Many of you have asked what my library centers look like. I've been working all week to create this Animoto video for you by combining still photos (with student faces blurred for privacy) with audio of our conversations.
You can see from this video that our library centers are very informal with lots of movement and discussion. For our snake center, we've got the snake in its cage, a poster board and markers for student questions, and snake books on display.
Students observe the snake, ask questions, we look in the snake books together to find answers to our questions, we think of more questions as we look through the books, and so on. Conversations are led by student interest, and the students who are nervous about snakes are in another area, reading a book or participating in a different center.
On the video, you'll hear my voice and the voices of several second grade students. You'll see students in different grades in the pictures. You'll also see one of our fifth grade teachers who opened up the cage and was going to pick up the snake, but decided not to because the snake is in the process of shedding and might be a bit sensitive.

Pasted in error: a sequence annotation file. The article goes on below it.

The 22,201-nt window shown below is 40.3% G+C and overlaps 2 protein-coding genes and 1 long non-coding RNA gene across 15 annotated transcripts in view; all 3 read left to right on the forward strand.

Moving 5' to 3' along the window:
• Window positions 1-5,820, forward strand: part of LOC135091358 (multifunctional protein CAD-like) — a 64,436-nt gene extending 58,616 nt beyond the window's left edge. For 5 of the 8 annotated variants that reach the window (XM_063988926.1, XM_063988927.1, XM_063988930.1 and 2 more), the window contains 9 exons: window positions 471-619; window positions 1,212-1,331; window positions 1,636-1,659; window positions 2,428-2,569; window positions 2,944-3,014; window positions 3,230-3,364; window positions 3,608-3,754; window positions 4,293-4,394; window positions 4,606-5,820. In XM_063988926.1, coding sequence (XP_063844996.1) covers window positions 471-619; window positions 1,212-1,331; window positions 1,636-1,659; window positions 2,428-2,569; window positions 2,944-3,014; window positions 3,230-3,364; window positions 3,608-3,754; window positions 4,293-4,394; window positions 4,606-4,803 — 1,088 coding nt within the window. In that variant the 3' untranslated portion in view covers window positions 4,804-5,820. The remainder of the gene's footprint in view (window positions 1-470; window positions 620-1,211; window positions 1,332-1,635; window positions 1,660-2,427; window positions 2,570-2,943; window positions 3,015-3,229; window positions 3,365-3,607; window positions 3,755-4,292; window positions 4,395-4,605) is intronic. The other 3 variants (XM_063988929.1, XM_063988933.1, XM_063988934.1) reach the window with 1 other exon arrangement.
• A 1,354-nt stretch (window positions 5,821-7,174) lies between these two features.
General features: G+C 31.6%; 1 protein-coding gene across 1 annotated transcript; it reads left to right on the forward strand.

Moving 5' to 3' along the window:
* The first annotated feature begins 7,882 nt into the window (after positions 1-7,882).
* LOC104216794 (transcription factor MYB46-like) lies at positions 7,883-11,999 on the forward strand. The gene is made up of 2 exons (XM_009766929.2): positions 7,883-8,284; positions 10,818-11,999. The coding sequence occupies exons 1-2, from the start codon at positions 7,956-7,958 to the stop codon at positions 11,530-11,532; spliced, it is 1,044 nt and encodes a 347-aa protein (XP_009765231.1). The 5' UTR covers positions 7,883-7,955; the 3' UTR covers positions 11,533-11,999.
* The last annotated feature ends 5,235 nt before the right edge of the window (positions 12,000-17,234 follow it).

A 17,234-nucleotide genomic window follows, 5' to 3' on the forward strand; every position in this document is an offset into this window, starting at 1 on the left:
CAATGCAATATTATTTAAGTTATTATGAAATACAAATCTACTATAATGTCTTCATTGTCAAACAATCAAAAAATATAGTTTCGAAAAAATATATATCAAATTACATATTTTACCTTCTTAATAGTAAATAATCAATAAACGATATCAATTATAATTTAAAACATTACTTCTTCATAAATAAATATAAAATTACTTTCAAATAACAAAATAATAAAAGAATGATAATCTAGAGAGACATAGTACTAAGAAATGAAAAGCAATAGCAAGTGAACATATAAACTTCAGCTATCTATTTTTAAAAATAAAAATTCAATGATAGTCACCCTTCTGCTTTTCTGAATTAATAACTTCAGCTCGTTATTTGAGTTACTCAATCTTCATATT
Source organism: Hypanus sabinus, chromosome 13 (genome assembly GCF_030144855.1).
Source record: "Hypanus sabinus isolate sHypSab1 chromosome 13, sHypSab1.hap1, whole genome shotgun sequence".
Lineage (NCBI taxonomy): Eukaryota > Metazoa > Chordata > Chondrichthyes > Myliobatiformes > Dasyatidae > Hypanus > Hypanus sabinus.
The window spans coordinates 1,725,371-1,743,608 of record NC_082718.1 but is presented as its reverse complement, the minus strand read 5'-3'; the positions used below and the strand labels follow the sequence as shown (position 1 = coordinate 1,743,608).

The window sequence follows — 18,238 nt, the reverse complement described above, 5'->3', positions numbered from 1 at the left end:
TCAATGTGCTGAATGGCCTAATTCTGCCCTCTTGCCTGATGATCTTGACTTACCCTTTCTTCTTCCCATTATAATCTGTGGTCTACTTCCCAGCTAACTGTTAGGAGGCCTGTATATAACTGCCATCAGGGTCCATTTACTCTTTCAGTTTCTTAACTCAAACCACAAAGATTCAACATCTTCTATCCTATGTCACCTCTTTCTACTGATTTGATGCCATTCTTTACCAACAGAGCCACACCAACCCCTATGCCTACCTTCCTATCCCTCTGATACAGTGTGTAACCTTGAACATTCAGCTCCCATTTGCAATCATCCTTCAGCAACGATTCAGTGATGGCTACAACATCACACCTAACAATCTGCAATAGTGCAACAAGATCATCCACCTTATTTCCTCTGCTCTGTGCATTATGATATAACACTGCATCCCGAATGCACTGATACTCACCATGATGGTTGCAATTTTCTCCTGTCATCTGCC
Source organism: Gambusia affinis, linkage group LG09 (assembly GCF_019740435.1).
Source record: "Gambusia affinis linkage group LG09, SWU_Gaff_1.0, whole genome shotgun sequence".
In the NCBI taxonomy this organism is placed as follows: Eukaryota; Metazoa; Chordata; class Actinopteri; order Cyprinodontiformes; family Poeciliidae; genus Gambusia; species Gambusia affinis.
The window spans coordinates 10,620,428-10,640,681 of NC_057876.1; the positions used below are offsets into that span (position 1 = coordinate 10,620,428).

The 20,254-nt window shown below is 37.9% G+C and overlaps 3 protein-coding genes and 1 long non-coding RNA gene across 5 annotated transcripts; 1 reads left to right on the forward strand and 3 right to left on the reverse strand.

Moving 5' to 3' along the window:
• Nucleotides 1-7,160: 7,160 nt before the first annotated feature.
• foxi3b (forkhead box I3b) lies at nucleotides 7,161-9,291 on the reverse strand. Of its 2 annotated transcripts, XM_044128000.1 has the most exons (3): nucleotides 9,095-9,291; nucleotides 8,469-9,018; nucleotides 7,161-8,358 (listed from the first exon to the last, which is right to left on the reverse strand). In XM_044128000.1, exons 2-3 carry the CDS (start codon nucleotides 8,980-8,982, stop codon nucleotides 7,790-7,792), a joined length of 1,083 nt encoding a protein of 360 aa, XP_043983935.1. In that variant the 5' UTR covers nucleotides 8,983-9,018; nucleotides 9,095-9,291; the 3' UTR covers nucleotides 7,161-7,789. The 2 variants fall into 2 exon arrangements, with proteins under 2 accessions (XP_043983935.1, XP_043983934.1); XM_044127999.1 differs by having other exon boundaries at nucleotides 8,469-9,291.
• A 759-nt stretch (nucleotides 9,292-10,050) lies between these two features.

Just for the record, I was never tempted to pick up the snake. Putting fresh water in its cage was enough excitement for me!
You may also notice in the video that the snake center moved to different locations. We had a few parent and teacher events in our library (if you can imagine that), and I had to relocate our learning centers away from the refreshment tables.
If you're waiting to start library centers, I hope this video encourages you to jump in! You don't have to have live animals, just engaging activities to spark conversations with your students. I hope you can tell by my voice that I have lots of fun at my own library centers, and I'm learning right along with my students. Breaking eggs with a pointed backbone? Wow!
p.s.- Graphics on my title slides are from Ashley Hughes and LittleRed, in the TPT store.